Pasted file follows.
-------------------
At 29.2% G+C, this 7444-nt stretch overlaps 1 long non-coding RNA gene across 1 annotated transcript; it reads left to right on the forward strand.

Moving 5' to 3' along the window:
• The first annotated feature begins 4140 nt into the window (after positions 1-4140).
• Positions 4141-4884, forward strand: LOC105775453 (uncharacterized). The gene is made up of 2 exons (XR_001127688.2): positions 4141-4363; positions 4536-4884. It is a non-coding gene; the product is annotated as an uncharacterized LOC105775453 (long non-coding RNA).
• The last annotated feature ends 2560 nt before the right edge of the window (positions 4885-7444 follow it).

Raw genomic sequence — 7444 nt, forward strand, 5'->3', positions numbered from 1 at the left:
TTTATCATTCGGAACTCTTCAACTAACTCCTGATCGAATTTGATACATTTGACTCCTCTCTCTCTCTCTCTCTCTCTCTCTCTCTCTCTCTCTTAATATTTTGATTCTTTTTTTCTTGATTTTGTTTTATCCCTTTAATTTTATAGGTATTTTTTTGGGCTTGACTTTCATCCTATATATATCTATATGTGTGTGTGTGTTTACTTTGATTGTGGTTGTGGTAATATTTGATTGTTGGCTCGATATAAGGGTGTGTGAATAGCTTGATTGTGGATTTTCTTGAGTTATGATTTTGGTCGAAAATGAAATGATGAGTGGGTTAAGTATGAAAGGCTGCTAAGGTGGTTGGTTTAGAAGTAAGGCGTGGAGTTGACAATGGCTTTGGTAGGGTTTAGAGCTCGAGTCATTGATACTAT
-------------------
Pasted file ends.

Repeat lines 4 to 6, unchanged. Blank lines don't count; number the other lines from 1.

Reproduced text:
• Positions 4141-4884, forward strand: LOC105775453 (uncharacterized). The gene is made up of 2 exons (XR_001127688.2): positions 4141-4363; positions 4536-4884. It is a non-coding gene; the product is annotated as an uncharacterized LOC105775453 (long non-coding RNA).
• The last annotated feature ends 2560 nt before the right edge of the window (positions 4885-7444 follow it).

Raw genomic sequence — 7444 nt, forward strand, 5'->3', positions numbered from 1 at the left: